A shared path to reforming rights retention in Europe

Vanessa Proudman SPARC Europe

Stichting IFLA Foundation Programme, in partnership with IFLA, LIBER and SPARC Europe are implementing a three-year Arcadia Foundation-funded programme to reform copyright laws and regulations that enable libraries to provide significantly improved access to and use of copyrighted works. Knowledge Rights 21 aims to promote change at European, national and local levels providing valuable examples for the rest of the world. The programme is driving reform in six key areas, including improving rights retention and open licensing policy and practice. 

Europe has seen a significant growth in activity to establish and advance Open Access (OA) policies. However, copyright has been the thorn in the side of many authors, funders and their institutions who wish to publish OA since publisher policies and processes are no longer fit for purpose. Today, we require the rights to publish, share, adapt and reuse material for research, educational or multilingual needs. Governments, funders and institutions are responding in different ways to counteract publisher deadlock or restrictions as regards rights retention and open licensing. National policies have been set up in France, Spain or the Netherlands and umbrella organisations are calling for legislation like LIBER with its Draft Law for the use of publicly funded scholarly publications.  

Above all, publisher copyright policies often stand in the way of authors complying with today’s funder requirements. A SPARC Europe 2020 study provided insights into copyright policies of 10 large publishers and numerous smaller ones showing the disparities between publishers, and shining a light on the complexities that authors are faced with when seeking the right to publish OA. Research funders such as the European Commission’s Horizon Europe programme and the cOAlition S Rights Retention Strategy require authors to retain publishing rights to enable them to share their work more broadly, open access and openly licensed. Funders are currently developing and implementing their strategies although more funders will need to introduce policies until publishers change their rights retention policies. It is also, however, the institution that is closest to the author, that can set publication policies to better ensure that publication rights are secured for OA as demonstrated by the Harvard model all those years ago, and now by the UK (Edinburgh) or Norway (Tromso). Others are piloting rights retention action as at the University of Cambridge. However, more efforts need to be undertaken by institutions to make it easier for their authors to legally publish OA.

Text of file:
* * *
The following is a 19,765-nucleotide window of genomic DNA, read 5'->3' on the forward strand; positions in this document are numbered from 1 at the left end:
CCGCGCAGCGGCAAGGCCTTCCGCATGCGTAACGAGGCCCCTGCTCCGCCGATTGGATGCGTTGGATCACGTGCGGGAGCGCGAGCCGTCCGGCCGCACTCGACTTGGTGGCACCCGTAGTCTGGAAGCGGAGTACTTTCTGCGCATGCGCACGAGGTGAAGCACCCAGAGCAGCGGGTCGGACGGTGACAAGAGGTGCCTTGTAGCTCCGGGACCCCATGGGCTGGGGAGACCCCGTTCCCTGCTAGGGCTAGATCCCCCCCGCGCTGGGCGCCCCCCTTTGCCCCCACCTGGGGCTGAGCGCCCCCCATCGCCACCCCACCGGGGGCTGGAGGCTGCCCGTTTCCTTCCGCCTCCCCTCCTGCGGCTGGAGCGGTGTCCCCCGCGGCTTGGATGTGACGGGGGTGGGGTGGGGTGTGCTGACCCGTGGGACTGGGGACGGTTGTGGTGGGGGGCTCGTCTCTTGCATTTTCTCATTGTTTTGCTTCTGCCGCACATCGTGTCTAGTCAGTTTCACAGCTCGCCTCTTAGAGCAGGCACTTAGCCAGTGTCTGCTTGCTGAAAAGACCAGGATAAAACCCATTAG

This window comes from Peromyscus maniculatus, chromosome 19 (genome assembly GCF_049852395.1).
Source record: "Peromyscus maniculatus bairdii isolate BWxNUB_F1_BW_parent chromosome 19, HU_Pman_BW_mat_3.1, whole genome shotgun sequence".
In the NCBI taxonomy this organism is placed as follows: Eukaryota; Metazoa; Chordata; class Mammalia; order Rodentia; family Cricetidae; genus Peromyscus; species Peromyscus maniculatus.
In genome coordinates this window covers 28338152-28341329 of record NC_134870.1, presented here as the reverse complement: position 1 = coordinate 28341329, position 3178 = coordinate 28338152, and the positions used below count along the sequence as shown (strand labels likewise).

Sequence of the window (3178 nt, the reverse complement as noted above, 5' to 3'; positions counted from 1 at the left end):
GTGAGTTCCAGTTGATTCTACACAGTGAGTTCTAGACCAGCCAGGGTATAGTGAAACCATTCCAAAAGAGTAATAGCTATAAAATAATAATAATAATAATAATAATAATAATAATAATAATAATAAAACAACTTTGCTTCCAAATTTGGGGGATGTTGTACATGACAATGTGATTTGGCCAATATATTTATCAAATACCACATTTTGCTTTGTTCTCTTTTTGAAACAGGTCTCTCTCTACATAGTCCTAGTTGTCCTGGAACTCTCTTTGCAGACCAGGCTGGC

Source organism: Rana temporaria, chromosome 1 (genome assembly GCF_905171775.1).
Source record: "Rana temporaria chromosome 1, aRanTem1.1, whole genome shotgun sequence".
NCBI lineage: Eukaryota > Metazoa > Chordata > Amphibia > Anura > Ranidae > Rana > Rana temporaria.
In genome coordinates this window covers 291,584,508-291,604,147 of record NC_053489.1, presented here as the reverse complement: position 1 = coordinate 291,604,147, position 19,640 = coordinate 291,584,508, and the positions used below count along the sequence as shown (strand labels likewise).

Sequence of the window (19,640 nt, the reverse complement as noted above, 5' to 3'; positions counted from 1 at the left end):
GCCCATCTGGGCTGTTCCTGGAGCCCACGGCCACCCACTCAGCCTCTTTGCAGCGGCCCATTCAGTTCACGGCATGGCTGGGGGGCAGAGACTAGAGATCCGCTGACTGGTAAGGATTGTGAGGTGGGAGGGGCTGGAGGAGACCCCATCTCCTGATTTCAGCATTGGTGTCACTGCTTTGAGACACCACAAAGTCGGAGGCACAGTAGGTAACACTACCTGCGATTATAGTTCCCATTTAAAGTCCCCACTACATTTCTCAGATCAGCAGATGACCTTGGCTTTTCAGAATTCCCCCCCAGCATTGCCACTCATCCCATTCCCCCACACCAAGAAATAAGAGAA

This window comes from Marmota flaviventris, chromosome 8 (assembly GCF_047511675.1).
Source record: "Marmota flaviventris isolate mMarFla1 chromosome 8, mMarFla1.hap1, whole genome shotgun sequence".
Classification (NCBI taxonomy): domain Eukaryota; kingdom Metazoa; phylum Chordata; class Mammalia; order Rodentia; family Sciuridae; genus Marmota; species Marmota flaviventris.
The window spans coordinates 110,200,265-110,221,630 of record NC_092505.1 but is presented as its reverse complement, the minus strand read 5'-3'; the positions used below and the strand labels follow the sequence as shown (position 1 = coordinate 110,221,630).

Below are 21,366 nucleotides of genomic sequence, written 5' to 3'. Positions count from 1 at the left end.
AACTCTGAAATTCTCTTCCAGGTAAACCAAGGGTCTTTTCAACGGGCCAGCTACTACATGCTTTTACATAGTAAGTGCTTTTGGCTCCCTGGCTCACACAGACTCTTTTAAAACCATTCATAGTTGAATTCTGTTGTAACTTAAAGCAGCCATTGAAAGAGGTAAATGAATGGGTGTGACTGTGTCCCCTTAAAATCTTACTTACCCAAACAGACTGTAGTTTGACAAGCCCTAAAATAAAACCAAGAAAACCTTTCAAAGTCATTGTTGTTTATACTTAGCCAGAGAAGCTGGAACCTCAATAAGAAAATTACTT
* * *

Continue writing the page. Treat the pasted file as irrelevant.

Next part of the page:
Knowledge Rights 21 intends to accelerate the uptake of rights retention and open licensing to enable researchers to share their work openly. It will do this by calling for publisher, institutional and funder policy change and by empowering authors to refuse to cede their IP. The first year is building the evidence-base building on previous work, and above all it is looking at funder and institutional publishing policies and implementation journeys with the view to stimulate change amongst these stakeholders and authors. This presentation will provide some highlights of some of the good practices learnt so far amongst publishers, institutions and funders. 

Knowledge Rights 21 aims to mobilize change in copyright reform in Europe and a copyright network of strong and active individuals from the library field and beyond is essential to support this. The development of grassroot capacity across countries will raise the voice of libraries on copyright and build new alliances with other sectors such as researchers, access to knowledge advocates or knowledge service providers to form long-lasting change. This presentation will outline how we are building this network and how you can get involved, also to stimulate reform and action in the area of Rights Retention and Open Licensing.

Vanessa Proudman
SPARC Europe
Veenendaal, Netherlands
ORCID ID: 0000-0001-5623-9051

Stephen Wyber
International Federation of Library Associations and Institutions
Utrecht, Netherlands


Skip to content